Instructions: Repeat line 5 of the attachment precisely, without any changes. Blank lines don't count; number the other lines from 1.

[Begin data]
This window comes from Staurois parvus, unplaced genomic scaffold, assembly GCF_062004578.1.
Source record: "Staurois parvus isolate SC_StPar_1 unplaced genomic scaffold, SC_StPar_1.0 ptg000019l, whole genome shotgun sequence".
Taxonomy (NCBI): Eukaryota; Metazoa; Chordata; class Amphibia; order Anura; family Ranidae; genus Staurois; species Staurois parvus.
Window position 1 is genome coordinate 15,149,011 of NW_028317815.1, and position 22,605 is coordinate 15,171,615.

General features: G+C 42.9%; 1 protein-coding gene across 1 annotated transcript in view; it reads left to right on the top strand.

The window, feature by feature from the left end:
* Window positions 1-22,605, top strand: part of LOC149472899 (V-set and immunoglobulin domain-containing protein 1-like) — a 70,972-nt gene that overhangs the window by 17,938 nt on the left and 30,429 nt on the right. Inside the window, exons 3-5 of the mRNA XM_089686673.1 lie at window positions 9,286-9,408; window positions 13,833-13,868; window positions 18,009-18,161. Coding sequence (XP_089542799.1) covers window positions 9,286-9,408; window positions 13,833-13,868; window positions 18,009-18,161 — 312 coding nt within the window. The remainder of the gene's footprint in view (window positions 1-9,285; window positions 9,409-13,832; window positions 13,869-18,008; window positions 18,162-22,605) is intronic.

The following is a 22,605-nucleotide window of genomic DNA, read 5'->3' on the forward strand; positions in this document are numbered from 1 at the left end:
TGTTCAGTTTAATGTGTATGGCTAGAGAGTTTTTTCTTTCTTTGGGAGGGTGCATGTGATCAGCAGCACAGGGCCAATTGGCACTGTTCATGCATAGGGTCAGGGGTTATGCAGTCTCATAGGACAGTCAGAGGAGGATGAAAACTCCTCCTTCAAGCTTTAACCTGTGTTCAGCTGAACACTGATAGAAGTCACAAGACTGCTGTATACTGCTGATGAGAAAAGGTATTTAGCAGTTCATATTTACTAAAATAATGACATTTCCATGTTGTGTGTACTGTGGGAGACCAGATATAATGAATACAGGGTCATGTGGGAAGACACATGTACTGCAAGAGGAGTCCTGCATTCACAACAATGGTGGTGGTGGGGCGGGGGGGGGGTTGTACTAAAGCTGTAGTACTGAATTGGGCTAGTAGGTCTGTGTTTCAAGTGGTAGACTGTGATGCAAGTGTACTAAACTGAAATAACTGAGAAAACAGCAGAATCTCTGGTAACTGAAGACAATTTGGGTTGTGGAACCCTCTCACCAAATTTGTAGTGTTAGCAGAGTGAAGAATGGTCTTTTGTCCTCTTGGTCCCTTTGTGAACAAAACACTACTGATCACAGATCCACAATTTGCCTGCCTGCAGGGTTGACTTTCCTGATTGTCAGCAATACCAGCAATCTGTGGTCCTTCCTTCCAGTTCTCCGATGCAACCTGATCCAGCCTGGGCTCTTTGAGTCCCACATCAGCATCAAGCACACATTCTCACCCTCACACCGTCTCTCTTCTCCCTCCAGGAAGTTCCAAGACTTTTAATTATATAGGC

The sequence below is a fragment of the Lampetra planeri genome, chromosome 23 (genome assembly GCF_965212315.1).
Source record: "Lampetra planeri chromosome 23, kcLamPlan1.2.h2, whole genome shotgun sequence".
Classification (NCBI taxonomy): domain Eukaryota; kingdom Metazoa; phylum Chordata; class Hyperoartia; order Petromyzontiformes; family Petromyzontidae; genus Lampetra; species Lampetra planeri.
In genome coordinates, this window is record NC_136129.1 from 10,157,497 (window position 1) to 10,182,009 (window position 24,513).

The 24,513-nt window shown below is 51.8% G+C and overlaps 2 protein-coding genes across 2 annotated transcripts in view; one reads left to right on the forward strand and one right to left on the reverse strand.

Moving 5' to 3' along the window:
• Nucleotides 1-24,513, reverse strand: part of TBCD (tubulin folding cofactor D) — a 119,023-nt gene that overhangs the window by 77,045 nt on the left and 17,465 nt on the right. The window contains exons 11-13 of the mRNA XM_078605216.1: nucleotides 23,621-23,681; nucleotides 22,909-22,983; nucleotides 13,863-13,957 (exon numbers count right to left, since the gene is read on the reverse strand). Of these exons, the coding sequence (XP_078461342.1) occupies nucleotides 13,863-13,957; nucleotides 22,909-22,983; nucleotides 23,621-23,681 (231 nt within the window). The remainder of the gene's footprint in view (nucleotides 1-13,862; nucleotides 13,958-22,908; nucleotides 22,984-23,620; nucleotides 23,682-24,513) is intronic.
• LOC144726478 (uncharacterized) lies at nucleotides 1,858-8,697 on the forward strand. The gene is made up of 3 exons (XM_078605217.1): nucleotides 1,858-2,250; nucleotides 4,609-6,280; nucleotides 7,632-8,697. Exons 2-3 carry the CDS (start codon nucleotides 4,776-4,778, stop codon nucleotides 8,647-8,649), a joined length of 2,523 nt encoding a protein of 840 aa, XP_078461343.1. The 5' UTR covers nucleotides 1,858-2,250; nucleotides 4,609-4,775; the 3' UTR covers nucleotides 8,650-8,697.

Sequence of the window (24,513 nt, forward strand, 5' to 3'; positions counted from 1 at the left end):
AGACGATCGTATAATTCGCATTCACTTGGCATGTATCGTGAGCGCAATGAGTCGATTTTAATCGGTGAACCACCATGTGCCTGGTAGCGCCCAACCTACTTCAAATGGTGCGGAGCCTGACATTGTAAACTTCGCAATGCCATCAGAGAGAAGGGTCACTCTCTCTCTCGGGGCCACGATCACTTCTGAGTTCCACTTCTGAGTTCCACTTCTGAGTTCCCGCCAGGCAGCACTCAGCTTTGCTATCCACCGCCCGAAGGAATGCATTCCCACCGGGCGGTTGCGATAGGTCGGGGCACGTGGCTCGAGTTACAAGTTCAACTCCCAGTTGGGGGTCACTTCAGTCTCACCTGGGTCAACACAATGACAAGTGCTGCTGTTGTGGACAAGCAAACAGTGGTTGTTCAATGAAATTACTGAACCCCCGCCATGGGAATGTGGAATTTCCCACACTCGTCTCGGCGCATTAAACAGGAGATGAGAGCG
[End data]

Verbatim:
General features: G+C 42.9%; 1 protein-coding gene across 1 annotated transcript in view; it reads left to right on the top strand.